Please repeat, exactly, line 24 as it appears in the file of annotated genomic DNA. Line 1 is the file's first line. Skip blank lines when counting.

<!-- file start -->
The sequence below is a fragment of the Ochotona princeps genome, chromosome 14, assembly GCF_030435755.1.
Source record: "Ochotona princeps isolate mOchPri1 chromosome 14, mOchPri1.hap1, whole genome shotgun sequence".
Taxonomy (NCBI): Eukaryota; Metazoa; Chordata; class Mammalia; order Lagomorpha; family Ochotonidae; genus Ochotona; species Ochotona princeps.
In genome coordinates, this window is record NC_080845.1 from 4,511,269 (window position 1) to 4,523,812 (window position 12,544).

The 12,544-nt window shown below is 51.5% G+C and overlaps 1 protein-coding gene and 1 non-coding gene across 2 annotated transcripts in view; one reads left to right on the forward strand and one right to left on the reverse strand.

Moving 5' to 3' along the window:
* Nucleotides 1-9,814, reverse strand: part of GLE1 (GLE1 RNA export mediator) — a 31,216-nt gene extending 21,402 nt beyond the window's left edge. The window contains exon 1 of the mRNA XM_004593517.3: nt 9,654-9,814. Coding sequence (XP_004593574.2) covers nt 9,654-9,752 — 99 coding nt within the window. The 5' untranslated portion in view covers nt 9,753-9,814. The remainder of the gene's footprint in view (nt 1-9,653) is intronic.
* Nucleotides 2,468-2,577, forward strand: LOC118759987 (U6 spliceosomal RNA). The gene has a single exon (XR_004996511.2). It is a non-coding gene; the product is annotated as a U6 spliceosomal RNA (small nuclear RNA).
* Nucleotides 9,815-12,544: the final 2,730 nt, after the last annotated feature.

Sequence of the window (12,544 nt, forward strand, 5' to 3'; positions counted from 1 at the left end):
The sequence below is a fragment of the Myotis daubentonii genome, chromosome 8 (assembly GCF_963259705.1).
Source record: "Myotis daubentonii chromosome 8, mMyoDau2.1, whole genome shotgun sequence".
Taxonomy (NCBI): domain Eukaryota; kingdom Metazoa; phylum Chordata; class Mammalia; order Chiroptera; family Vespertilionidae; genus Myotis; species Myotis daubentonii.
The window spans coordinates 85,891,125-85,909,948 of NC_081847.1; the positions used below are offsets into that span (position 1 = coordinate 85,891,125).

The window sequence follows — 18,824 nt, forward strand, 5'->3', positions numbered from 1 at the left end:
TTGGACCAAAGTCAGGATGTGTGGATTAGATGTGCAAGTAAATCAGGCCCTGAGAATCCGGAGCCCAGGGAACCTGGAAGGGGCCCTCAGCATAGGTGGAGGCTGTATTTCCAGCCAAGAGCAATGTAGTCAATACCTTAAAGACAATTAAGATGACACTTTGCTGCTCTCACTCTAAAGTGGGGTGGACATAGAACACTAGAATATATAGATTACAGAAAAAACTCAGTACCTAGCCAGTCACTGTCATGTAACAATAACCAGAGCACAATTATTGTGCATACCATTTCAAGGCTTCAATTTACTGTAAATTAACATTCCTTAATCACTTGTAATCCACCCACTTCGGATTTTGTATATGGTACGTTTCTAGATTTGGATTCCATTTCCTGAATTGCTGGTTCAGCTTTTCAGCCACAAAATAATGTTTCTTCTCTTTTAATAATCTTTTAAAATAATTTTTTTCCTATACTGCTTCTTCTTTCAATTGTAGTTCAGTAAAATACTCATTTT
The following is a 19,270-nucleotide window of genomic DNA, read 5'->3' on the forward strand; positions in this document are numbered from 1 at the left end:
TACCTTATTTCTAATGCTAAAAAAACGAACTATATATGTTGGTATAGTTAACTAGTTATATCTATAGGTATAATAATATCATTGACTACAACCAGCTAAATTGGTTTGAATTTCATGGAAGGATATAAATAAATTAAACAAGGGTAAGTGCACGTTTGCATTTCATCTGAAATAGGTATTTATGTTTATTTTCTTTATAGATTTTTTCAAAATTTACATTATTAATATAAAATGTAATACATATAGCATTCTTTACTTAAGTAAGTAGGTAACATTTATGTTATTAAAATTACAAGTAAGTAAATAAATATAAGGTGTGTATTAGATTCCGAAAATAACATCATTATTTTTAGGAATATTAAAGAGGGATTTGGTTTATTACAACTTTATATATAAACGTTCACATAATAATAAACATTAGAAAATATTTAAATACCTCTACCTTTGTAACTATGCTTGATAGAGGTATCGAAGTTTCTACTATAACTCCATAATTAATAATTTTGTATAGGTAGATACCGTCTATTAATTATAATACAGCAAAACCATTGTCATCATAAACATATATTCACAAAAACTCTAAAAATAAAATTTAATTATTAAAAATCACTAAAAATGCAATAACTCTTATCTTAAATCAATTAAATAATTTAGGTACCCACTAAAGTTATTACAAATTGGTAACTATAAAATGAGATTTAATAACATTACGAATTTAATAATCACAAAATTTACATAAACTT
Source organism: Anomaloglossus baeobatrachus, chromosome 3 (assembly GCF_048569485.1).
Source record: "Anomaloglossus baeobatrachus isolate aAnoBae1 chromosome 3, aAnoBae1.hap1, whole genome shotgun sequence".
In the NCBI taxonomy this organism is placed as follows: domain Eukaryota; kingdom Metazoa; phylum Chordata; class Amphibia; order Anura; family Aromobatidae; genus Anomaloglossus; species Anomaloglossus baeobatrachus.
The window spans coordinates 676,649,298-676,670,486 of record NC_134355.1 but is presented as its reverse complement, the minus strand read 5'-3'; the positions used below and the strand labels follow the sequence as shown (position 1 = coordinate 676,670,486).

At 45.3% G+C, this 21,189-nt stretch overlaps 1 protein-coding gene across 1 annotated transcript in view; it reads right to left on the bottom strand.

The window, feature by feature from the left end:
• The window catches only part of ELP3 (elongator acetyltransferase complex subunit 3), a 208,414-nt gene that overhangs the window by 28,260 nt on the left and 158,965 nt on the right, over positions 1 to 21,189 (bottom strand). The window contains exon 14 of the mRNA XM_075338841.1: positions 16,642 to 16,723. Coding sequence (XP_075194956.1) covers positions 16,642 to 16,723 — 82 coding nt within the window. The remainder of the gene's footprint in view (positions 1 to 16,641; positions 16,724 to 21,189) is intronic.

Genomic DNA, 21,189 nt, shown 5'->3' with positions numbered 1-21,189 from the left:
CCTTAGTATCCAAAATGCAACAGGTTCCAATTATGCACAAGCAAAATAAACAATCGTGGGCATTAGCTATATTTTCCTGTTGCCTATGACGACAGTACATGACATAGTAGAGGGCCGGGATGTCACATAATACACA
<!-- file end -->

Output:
The window, feature by feature from the left end: